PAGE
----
• Key words (up to 6)
  • References (in Harvard referencing style)

To ensure blind peer review, authors should not include their names in the text, with ‘Author’ and year used in the references and footnotes, instead of the authors' name, article title, etc.

Information in text or references that would identify the author should be deleted from the manuscript including both text citations and the reference list. These details will be re-inserted into the final draft, along with an author biography (100 words per author).

Please now refer to the full 'Style guidelines' below for more detailed information.

Style guidelines

Text submissions:

  • Written submissions should adhere to the word lengths above.
  • Make sure your title both summarises the content and intrigues the reader.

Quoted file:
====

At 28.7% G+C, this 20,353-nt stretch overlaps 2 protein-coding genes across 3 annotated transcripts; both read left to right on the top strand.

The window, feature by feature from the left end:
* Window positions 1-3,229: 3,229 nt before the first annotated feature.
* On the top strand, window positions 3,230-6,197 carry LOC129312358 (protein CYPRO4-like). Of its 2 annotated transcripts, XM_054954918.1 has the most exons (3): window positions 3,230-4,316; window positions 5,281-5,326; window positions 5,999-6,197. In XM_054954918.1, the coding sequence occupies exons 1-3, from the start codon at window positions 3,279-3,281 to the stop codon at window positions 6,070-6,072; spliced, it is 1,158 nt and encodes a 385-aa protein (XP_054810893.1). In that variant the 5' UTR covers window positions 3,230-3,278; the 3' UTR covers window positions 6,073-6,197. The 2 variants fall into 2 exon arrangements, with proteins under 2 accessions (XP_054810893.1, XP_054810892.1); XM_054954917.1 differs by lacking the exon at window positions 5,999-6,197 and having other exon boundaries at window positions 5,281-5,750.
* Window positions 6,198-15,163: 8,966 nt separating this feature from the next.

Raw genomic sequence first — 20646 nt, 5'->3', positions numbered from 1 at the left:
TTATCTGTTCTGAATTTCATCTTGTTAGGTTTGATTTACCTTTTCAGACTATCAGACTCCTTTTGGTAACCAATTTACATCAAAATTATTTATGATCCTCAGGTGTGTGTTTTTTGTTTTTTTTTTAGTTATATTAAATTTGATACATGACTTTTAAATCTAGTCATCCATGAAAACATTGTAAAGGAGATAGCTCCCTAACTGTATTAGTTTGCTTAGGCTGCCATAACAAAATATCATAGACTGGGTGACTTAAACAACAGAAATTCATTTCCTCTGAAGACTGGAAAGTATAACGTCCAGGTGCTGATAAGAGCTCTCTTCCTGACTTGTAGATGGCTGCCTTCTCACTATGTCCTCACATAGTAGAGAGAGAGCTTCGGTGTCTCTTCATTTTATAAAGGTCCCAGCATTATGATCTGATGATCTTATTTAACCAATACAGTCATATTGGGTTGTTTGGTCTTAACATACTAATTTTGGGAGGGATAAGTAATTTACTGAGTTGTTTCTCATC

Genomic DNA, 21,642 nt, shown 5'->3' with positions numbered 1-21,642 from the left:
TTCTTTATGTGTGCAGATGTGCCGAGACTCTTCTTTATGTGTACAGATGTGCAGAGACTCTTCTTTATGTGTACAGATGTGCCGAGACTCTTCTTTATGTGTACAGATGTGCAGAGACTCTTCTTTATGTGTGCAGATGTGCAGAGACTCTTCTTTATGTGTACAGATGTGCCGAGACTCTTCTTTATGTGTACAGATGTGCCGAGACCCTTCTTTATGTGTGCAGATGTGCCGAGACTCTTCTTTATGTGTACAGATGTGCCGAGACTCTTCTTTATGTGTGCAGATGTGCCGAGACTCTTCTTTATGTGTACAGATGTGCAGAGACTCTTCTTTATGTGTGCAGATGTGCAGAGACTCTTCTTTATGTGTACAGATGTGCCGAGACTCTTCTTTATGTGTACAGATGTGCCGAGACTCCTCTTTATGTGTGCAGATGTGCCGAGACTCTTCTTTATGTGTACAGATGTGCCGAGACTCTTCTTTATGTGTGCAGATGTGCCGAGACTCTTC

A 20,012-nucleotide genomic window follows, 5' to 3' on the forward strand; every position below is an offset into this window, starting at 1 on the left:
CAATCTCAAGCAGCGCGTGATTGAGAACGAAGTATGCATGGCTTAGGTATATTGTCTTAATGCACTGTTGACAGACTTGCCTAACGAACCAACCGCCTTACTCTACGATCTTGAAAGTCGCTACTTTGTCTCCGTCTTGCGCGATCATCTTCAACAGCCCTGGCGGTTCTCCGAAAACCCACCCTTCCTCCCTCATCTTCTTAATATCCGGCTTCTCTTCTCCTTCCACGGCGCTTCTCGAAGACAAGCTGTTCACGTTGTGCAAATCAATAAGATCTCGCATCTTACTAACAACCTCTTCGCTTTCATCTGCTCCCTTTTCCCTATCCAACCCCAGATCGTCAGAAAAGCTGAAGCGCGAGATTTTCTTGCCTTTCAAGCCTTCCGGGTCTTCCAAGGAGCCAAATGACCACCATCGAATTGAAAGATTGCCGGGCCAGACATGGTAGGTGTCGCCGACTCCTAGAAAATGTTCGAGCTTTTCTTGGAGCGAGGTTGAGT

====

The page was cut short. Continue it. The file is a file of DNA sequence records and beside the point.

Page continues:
• Please submit your work in MS Word rather than PDF for text files to enable peer review and feedback. 
  • Use 12 point font, double spaced. 
  • Insert page numbers.
  • Caption all illustrations, tables or figures.

Media submissions:

  • All images should be high quality. We prefer to use .png or .jpeg images that are 1200 pixels wide, where possible. 
  • Media file sizes and formats will be discussed and agreed at time of submission.

Citation and references

All submissions should include full references, in the Harvard style. Please refer to CiteThemRight for detailed assistance with citation and referencing.

In-text citations should be indicated by giving the author's name with the year of publication in parentheses (e.g. Taylor, 2013). Quotations in the text and endnotes should be followed by page number from the source material e.g. (Taylor, 2013, p.97). When several publications by the same author from the same year are cited then a, b, c, etc. should be placed after the year of publication.